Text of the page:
An international team led by UNSW medical researchers has tested a chemical compound in the lab and a range of animal models to progress much-needed treatment options for neovascular age-related macular degeneration (AMD) and diabetic retinopathy (DR), the main eye complication of diabetes. 

While the preclinical studies provide hope to patients with AMD and DR, further work is needed to see if this compound is well tolerated and efficacious in humans.

AMD and DR are leading causes of visual loss and blindness in Australia. These diseases involve abnormal leaky blood vessels in the retina. 

“All current approved targeted therapies for AMD and DR are antibodies and protein-based drugs that suppress a specific growth factor system called vascular endothelial growth factor (VEGF),” says lead author Professor Levon Khachigian from UNSW Medicine.

“But many patients do not respond optimally to those treatments, or at all, and small molecule therapies aren’t available – that’s why we need alternative approaches to those that only target the VEGF system.”

To help work towards those alternative approaches, Prof. Khachigian and his team have identified a small molecule chemical compound called BT2 that shuts down a key cell signaling pathway that serves as an “on switch” for many diseases. 

“Small molecules are potentially cheaper to produce than antibodies and protein-based drugs, and may reduce costs to health systems for AMD and DR,” said Prof. Khachigian.

To explore the potential therapeutic effects of BT2, the team performed studies in mice, rats and rabbits.

“In rodents, we found that BT2 reduced fluid leakage from abnormal blood vessels in the retina at least as effectively as the current first-line targeted therapy for AMD and DR,” Prof. Khachigian says.

“We also found that BT2 is remarkably thermostable. It retains biological activity after boiling or autoclaving and several months’ sitting in a drawer at room temperature. This contrasts with antibodies and other proteins that are typically inactivated by heat.”

The team says they found that BT2 also inhibited a large range of other regulatory genes involved in processes that drive the pathogenesis of retinal vascular as well as other diseases that involve inflammation.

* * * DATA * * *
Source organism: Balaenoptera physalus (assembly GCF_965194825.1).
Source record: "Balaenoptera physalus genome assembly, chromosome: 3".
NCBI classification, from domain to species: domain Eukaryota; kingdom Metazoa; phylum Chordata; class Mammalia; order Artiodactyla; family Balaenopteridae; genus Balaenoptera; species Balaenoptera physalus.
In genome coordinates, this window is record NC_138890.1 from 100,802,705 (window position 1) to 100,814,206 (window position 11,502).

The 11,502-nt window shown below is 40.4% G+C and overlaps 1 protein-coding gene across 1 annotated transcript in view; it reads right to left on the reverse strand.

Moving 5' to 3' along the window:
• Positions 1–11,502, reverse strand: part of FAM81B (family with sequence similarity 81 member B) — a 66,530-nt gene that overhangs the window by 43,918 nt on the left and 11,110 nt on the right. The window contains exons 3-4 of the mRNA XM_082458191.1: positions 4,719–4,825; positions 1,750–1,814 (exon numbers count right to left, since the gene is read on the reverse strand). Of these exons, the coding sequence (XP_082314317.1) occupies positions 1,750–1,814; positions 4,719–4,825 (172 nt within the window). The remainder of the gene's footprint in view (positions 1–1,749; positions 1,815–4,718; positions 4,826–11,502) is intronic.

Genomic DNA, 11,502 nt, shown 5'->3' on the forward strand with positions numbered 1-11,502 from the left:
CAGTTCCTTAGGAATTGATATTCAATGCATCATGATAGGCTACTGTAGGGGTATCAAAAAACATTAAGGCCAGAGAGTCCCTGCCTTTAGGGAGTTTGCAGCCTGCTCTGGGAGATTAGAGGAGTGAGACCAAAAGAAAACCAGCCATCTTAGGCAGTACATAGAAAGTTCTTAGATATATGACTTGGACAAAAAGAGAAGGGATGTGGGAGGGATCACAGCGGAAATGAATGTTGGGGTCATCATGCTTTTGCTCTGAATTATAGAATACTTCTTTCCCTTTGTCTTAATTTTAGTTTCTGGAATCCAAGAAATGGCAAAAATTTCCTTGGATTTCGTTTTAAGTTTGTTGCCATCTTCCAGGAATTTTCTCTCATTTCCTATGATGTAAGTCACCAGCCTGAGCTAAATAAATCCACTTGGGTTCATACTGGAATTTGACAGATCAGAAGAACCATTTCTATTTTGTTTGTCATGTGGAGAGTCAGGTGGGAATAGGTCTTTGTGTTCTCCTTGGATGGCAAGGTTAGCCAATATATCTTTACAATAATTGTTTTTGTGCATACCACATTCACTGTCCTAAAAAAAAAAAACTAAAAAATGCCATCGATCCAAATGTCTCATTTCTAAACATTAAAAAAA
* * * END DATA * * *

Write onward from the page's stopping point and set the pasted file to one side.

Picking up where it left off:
“Our “transcriptomics” analysis shows that BT2 suppressed not only VEGF, but inhibited around 1 in 4 genes activated by a classic mediator of vascular leakiness, angiogenesis and inflammation called interleukin-1beta,” Prof. Khachigian says.

“This suggests that BT2 may potentially offer broader protection than existing drugs that focus solely on the VEGF system,” says Professor Paul Mitchell, internationally renowned ophthalmologist and one of the study authors.

“BT2 could potentially add to doctors’ toolbox of therapeutic options down the track,” says Prof. Mitchell.

“BT2 may serve as a potential new small molecule drug for AMD or DR by inhibiting key pathologic changes beyond those just caused by the VEGF system,” Prof. Khachigian said. “BT2 could potentially be useful to patients who respond poorly to current drugs just targeting the VEGF system.”

“This is early research – the path toward clinical translation will require a lot more work.”

1 in 7 Australians over 50 years old – 1.3 million people – have some signs of macular degeneration. 50 per cent of Australians over age 55 who are blind, are blind because of AMD.

1.7 million Australians have diabetes. 300,000 (between 25-35 per cent of people with diabetes) have some degree of DR and 65,000 have sight-threatening eye disease. 

BT2 was wholly developed in Australia with additional preclinical testing performed in Europe.

This study was funded by NHMRC and Cancer Institute NSW.